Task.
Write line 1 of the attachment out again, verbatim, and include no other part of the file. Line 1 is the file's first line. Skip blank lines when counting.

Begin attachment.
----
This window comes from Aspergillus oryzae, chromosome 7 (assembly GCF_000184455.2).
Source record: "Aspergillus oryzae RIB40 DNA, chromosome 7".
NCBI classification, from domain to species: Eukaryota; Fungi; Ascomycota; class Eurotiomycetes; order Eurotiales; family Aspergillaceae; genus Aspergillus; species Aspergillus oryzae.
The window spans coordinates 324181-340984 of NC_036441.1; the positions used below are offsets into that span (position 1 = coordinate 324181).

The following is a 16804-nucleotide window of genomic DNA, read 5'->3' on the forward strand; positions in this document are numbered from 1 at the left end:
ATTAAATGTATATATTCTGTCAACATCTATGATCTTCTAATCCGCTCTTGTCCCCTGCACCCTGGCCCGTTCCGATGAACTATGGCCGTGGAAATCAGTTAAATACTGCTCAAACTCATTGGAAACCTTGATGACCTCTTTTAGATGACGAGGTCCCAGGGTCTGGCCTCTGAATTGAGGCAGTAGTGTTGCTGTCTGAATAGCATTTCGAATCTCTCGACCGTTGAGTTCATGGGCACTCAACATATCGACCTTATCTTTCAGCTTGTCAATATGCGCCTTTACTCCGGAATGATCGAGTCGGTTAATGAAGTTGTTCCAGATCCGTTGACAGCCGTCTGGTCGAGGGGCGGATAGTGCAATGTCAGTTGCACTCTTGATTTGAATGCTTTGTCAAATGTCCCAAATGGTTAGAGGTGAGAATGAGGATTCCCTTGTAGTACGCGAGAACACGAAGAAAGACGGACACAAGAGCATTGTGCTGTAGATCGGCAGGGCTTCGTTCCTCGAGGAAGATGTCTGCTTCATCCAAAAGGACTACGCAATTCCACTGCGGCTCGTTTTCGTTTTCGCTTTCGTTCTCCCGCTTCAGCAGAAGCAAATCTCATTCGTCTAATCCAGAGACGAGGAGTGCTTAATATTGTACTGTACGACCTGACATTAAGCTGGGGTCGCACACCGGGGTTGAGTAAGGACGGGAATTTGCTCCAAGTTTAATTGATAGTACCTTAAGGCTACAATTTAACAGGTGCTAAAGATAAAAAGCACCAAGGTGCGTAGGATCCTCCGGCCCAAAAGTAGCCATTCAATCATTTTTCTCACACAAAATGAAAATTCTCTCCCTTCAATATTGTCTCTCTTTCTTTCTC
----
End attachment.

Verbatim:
This window comes from Aspergillus oryzae, chromosome 7 (assembly GCF_000184455.2).